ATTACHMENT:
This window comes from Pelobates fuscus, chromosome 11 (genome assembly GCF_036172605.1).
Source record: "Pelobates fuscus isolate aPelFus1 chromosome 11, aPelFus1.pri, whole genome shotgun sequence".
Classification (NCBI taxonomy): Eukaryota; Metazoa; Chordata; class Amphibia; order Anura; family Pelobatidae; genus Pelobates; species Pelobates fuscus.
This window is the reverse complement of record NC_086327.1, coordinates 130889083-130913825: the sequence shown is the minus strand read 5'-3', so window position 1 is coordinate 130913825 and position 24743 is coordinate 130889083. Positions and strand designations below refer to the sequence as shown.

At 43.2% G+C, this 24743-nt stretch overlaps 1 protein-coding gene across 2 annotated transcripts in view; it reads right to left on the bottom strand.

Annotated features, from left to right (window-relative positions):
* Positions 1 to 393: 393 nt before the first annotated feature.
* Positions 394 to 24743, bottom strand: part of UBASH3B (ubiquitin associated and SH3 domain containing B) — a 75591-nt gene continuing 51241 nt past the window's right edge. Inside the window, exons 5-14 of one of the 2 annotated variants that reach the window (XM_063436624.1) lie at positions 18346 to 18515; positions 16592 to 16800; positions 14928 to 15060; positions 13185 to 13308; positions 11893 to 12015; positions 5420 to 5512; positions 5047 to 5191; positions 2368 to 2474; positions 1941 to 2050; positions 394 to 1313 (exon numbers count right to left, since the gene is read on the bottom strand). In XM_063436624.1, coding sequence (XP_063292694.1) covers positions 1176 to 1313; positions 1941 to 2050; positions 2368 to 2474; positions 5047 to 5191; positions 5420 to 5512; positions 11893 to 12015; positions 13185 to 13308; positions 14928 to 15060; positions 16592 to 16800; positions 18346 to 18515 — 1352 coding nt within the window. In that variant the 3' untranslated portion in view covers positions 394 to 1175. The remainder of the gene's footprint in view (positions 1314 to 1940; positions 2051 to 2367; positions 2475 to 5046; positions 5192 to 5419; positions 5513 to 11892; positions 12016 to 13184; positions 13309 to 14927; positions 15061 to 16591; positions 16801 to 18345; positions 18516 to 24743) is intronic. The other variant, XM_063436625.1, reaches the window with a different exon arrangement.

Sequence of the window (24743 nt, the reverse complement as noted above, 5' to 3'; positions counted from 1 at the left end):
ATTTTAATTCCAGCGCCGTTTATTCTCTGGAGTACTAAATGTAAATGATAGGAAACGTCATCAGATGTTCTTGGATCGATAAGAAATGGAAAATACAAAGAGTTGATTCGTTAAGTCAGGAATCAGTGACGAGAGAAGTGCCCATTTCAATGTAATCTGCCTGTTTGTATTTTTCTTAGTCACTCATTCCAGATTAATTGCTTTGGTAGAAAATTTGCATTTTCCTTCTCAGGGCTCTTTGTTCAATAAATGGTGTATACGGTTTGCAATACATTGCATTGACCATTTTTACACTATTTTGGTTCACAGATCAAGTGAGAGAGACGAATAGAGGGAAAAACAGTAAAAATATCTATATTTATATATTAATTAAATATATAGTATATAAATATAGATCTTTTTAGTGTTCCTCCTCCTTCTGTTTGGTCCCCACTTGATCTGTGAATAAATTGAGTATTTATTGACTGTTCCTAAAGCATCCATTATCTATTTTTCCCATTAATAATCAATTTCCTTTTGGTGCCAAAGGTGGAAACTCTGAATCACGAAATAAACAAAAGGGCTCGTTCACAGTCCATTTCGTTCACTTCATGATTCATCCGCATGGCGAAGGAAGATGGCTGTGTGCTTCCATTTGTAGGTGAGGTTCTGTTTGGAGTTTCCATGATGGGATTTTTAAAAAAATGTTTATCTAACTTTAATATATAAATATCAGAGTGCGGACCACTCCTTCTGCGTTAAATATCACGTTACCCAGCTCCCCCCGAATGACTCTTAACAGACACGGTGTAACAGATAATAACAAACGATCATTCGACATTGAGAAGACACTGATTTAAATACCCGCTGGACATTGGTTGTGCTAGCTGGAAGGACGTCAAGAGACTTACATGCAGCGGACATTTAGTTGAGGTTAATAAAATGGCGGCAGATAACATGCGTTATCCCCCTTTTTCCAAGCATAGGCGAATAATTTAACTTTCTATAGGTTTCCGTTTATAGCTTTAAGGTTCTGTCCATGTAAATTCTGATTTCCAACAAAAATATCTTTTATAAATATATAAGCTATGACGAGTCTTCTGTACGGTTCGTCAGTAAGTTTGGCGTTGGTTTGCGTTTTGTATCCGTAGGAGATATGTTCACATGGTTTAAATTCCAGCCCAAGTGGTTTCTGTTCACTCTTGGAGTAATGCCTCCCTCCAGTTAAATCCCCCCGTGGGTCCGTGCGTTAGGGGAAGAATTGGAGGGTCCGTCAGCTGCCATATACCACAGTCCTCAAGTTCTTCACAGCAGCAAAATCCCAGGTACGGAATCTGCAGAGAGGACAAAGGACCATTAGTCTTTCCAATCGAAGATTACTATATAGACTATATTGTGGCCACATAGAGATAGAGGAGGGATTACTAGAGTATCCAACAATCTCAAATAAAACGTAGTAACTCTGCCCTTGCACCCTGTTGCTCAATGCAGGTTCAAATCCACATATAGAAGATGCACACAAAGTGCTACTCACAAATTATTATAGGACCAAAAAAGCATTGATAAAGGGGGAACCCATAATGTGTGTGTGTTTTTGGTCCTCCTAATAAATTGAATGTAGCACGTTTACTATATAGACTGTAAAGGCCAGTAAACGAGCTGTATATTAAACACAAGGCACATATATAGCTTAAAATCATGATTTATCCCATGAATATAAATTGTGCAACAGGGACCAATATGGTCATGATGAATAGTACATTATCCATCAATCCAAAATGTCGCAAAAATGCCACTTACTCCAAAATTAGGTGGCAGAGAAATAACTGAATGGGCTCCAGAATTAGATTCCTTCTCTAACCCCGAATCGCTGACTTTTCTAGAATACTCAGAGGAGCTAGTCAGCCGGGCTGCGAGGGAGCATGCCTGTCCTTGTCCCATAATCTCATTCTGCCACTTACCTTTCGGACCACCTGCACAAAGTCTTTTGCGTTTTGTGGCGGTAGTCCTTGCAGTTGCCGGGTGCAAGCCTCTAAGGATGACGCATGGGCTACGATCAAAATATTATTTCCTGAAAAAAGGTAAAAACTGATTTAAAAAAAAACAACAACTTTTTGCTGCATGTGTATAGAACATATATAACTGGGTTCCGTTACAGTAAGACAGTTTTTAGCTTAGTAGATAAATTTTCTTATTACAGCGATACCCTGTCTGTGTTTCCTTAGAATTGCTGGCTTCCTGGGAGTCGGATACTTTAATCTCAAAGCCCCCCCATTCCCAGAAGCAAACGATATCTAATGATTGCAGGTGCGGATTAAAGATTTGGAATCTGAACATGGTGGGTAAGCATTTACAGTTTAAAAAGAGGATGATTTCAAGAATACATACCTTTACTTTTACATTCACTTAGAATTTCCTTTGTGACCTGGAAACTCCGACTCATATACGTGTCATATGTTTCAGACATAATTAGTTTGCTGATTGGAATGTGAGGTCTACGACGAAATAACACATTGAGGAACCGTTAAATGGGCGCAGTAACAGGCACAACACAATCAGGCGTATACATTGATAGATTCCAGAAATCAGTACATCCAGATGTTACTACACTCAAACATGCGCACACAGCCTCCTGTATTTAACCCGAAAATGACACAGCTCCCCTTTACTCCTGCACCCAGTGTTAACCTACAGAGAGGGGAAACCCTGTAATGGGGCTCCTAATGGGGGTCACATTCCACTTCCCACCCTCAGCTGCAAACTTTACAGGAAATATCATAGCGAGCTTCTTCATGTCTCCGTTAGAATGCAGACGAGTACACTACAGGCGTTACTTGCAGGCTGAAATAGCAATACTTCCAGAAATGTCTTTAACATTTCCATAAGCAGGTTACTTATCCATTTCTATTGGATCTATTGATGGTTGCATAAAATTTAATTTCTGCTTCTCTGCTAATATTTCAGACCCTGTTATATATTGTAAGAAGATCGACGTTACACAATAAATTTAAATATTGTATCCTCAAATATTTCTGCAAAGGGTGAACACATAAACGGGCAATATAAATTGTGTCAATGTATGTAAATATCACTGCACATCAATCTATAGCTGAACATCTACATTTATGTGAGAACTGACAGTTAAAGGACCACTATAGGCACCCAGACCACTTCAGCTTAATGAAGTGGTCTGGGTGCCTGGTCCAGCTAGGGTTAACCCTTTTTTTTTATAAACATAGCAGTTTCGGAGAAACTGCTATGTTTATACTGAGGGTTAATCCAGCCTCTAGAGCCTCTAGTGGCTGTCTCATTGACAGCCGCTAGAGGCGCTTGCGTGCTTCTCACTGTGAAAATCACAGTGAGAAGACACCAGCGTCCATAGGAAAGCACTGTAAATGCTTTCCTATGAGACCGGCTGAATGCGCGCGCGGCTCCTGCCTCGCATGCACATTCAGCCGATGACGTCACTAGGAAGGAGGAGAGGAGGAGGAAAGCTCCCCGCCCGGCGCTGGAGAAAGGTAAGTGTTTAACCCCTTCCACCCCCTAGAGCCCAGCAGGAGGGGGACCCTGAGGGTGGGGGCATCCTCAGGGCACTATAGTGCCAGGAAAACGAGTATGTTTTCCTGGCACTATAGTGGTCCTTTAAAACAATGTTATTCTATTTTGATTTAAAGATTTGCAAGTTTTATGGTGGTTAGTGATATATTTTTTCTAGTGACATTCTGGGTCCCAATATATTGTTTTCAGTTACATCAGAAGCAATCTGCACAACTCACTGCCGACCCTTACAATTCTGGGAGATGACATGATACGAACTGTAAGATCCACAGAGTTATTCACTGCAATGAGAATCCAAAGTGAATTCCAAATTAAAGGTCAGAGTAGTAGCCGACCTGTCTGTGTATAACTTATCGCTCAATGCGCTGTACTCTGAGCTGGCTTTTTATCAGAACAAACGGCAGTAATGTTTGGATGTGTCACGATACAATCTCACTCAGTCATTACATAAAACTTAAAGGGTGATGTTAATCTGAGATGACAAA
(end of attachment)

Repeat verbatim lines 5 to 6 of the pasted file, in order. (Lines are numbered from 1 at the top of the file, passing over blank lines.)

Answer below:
At 43.2% G+C, this 24743-nt stretch overlaps 1 protein-coding gene across 2 annotated transcripts in view; it reads right to left on the bottom strand.

Annotated features, from left to right (window-relative positions):